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Farm-scale costs and returns for second generation bioenergy cropping systems in the US Corn Belt


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Title Farm-scale costs and returns for second generation bioenergy cropping systems in the US Corn Belt
Title of Series Environmental Research Letters, Volume 8, 2013
Author Manatt, Robert K.
Hallam, Arne
Schulte, Lisa A.
Heaton, Emily A.
Gunther, Theo
Hall, Richard B.
Moore, Ken J.
License CC Attribution 3.0 Unported:
You are free to use, adapt and copy, distribute and transmit the work or content in adapted or unchanged form for any legal purpose as long as the work is attributed to the author in the manner specified by the author or licensor.
DOI 10.5446/39481
Publisher Institute of Physics (IOP)
Release Date 2013
Language English

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Subject Area Physics
Abstract While grain crops are meeting much of the initial need for biofuels in the US, cellulosic or second generation (2G) materials are mandated to provide a growing portion of biofuel feedstocks. We sought to inform development of a 2G crop portfolio by assessing the profitability of novel cropping systems that potentially mitigate the negative effects of grain-based biofuel crops on food supply and environmental quality. We analyzed farm-gate costs and returns of five systems from an ongoing experiment in central Iowa, USA. The continuous corn cropping system was most profitable under current market conditions, followed by a corn–soybean rotation that incorporated triticale as a 2G cover crop every third year, and a corn–switchgrass system. A novel triticale–hybrid aspen intercropping system had the highest yields over the long term, but could only surpass the profitability of the continuous corn system when biomass prices exceeded foreseeable market values. A triticale/sorghum double cropping system was deemed unviable. We perceive three ways 2G crops could become more cost competitive with grain crops: by (1) boosting yields through substantially greater investment in research and development, (2) increasing demand through substantially greater and sustained investment in new markets, and (3) developing new schemes to compensate farmers for environmental benefits associated with 2G crops.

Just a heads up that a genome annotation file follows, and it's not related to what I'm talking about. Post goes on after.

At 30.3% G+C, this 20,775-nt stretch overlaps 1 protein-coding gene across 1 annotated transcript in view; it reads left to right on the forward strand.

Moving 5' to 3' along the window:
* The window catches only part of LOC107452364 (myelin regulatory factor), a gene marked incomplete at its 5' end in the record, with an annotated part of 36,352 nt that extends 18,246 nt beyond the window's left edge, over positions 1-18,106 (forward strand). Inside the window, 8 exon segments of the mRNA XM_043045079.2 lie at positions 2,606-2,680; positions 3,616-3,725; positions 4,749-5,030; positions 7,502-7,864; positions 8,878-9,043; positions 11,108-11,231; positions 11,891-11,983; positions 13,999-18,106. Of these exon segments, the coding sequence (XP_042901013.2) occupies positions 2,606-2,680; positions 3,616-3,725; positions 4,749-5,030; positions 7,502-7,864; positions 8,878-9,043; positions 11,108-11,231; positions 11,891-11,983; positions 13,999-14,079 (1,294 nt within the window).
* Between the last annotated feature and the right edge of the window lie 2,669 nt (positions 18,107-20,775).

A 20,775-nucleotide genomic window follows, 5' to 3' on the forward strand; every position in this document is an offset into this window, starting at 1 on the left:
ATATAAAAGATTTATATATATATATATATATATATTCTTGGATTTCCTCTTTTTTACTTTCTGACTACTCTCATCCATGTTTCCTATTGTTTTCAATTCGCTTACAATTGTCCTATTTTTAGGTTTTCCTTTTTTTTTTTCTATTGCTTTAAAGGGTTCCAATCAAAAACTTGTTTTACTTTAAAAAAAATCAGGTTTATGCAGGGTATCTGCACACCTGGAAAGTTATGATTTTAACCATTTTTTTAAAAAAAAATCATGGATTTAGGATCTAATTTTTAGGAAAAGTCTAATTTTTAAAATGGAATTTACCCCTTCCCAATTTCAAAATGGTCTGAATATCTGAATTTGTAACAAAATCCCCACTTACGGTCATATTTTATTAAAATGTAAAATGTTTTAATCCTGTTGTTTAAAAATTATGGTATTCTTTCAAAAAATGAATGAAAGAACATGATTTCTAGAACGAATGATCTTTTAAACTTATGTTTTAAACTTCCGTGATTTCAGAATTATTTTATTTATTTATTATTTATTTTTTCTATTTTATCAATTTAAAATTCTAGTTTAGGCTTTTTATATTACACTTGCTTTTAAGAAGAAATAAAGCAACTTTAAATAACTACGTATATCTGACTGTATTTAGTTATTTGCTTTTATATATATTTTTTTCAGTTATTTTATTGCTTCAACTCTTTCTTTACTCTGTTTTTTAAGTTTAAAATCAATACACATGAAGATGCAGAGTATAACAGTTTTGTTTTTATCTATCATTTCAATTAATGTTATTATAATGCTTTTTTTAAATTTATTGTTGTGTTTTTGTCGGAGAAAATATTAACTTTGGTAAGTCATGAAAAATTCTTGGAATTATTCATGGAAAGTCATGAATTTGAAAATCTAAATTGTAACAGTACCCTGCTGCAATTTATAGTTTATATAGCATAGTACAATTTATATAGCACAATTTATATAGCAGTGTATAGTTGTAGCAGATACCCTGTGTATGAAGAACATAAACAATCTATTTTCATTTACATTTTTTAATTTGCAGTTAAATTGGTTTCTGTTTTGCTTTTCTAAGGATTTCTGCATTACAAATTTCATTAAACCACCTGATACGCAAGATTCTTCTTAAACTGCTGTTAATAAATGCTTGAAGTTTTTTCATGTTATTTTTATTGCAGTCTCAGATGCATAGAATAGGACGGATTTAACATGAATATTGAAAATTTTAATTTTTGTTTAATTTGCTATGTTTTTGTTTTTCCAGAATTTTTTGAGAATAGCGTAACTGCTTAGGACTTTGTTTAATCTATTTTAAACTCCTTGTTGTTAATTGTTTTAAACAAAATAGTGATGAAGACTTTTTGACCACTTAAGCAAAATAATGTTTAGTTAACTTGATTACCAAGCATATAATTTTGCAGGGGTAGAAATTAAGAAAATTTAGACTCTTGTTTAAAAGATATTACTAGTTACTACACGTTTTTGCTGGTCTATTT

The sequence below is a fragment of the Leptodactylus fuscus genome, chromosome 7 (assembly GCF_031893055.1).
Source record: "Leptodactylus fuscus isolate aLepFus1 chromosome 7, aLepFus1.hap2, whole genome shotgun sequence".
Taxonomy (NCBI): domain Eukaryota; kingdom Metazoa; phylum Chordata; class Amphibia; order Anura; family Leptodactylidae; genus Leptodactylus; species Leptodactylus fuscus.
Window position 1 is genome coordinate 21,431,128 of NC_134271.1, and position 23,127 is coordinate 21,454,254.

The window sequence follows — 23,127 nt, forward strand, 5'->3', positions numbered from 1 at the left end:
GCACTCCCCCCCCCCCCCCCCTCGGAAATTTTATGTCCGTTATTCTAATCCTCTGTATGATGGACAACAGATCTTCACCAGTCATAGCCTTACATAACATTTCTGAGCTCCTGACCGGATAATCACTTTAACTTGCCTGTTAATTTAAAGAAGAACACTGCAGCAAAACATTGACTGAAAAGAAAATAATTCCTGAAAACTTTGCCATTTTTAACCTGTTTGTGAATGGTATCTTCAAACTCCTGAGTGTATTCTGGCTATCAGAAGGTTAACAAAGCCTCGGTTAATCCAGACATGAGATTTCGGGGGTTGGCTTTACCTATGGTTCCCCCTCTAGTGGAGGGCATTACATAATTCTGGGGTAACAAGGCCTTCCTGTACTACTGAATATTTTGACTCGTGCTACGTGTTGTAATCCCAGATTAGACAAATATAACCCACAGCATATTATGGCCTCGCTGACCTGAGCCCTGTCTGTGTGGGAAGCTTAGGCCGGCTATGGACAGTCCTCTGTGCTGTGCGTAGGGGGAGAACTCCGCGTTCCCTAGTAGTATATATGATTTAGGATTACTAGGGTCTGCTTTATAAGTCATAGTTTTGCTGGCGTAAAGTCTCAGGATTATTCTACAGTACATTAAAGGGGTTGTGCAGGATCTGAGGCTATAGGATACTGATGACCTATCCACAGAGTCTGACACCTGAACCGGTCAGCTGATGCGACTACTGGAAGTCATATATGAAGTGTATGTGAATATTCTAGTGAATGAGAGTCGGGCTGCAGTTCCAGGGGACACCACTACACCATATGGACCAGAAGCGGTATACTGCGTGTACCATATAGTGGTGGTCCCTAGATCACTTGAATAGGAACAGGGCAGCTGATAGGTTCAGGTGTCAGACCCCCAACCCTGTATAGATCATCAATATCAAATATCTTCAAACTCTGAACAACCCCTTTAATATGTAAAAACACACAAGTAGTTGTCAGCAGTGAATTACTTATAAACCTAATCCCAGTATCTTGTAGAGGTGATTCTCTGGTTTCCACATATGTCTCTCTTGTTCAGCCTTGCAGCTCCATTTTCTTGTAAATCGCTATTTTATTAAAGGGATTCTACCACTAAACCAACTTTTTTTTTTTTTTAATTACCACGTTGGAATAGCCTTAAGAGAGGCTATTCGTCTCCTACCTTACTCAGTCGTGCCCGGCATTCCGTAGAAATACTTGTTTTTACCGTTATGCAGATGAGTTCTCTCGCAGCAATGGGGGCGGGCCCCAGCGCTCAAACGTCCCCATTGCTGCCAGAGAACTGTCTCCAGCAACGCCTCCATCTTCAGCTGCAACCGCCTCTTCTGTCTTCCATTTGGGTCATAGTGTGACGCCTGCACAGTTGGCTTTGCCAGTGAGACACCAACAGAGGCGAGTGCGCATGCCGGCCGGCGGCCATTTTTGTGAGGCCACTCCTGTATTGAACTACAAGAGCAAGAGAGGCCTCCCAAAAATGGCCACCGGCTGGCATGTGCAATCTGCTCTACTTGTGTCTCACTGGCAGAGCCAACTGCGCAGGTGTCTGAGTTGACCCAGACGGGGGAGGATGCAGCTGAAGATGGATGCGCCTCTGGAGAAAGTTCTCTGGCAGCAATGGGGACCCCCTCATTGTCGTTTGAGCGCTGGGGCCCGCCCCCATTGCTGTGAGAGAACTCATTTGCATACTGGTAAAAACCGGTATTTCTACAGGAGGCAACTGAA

the 1st generation of bioenergy largely revolves around corn grain ethanol which currently dominates the U.S. file markets national targets preparing rather not production of or even met conversely despite
the availability of natural and infrastructural resources second-generation or 2 G however fields of lag behind nations Our research examines the probability of novelty GE crop insistence which have a variety of potential benefits most notably improved soil and water quality reductions in fertilizer inputs and greenhouse gas emissions and greater carbon storage capacity the second-generation feedstocks might also avoid potential competition between food and fuel systems which many people find problematic we analyze Farmgate concentrations of 5 trapping systems from an ongoing experiment in central I call the landscape Parliament's project systems analyze included a continuous corn system a 3 year rotation incorporating corn soybean triticale sort of double cropping systems a switch grass monoculture plant into corn for the 1st year in and of course the system were triticale is in intercropped with hybrid aspen gonna continuous corn crop insistently the most probable under current market conditions 2nd was the corn soybean tricky rotation followed by a corn switchgrass systems particularly hybrid aspen system and the highest yield over the long term but could only surpassed by a continuous corn given higher than expected by expressed particularly sorghum
double cropping system was deemed unviable due to high management and hot spots given these
results it's no surprise that the area under form production in the midwestern United States has risen
steeply when the past decade broadly speaking realization of the environmental benefits promised by teaching bio energy crops hinges on the economic performance relative to great that's we perceive 3 ways to key systems have become more dust edited 1st boosting to GE crop yields substantially greater investments in research and development 2nd the long and see that this is the thing
that have have finally developing new ways to compensate farmers for environmental benefits associated with converting to to G profits


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